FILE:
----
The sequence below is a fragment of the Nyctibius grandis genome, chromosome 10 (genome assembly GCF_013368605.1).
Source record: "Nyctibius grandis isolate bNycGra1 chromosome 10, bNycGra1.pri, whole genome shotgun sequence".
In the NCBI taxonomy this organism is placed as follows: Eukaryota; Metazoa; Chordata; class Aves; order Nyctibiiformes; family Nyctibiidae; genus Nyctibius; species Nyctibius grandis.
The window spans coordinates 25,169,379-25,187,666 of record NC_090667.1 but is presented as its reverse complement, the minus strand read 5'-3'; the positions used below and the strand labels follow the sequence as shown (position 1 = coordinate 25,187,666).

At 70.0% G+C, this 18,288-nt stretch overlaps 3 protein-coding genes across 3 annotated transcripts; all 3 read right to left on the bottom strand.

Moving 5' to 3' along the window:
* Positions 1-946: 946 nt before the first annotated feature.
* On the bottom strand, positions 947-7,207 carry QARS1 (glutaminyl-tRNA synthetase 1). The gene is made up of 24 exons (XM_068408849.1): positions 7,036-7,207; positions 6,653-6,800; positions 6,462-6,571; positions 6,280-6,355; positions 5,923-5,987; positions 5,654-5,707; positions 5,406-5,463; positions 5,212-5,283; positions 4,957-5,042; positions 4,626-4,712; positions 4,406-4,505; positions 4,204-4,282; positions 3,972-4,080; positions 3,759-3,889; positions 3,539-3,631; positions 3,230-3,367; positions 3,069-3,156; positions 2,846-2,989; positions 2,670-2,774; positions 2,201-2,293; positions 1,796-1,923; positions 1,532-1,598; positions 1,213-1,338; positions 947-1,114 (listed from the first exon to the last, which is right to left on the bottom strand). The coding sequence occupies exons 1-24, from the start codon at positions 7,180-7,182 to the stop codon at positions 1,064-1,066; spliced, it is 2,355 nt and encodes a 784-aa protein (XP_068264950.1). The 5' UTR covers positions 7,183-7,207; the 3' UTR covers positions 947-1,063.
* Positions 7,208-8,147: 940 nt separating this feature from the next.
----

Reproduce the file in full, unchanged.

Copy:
The sequence below is a fragment of the Nyctibius grandis genome, chromosome 10 (genome assembly GCF_013368605.1).
Source record: "Nyctibius grandis isolate bNycGra1 chromosome 10, bNycGra1.pri, whole genome shotgun sequence".
In the NCBI taxonomy this organism is placed as follows: Eukaryota; Metazoa; Chordata; class Aves; order Nyctibiiformes; family Nyctibiidae; genus Nyctibius; species Nyctibius grandis.
The window spans coordinates 25,169,379-25,187,666 of record NC_090667.1 but is presented as its reverse complement, the minus strand read 5'-3'; the positions used below and the strand labels follow the sequence as shown (position 1 = coordinate 25,187,666).

At 70.0% G+C, this 18,288-nt stretch overlaps 3 protein-coding genes across 3 annotated transcripts; all 3 read right to left on the bottom strand.

Moving 5' to 3' along the window:
* Positions 1-946: 946 nt before the first annotated feature.
* On the bottom strand, positions 947-7,207 carry QARS1 (glutaminyl-tRNA synthetase 1). The gene is made up of 24 exons (XM_068408849.1): positions 7,036-7,207; positions 6,653-6,800; positions 6,462-6,571; positions 6,280-6,355; positions 5,923-5,987; positions 5,654-5,707; positions 5,406-5,463; positions 5,212-5,283; positions 4,957-5,042; positions 4,626-4,712; positions 4,406-4,505; positions 4,204-4,282; positions 3,972-4,080; positions 3,759-3,889; positions 3,539-3,631; positions 3,230-3,367; positions 3,069-3,156; positions 2,846-2,989; positions 2,670-2,774; positions 2,201-2,293; positions 1,796-1,923; positions 1,532-1,598; positions 1,213-1,338; positions 947-1,114 (listed from the first exon to the last, which is right to left on the bottom strand). The coding sequence occupies exons 1-24, from the start codon at positions 7,180-7,182 to the stop codon at positions 1,064-1,066; spliced, it is 2,355 nt and encodes a 784-aa protein (XP_068264950.1). The 5' UTR covers positions 7,183-7,207; the 3' UTR covers positions 947-1,063.
* Positions 7,208-8,147: 940 nt separating this feature from the next.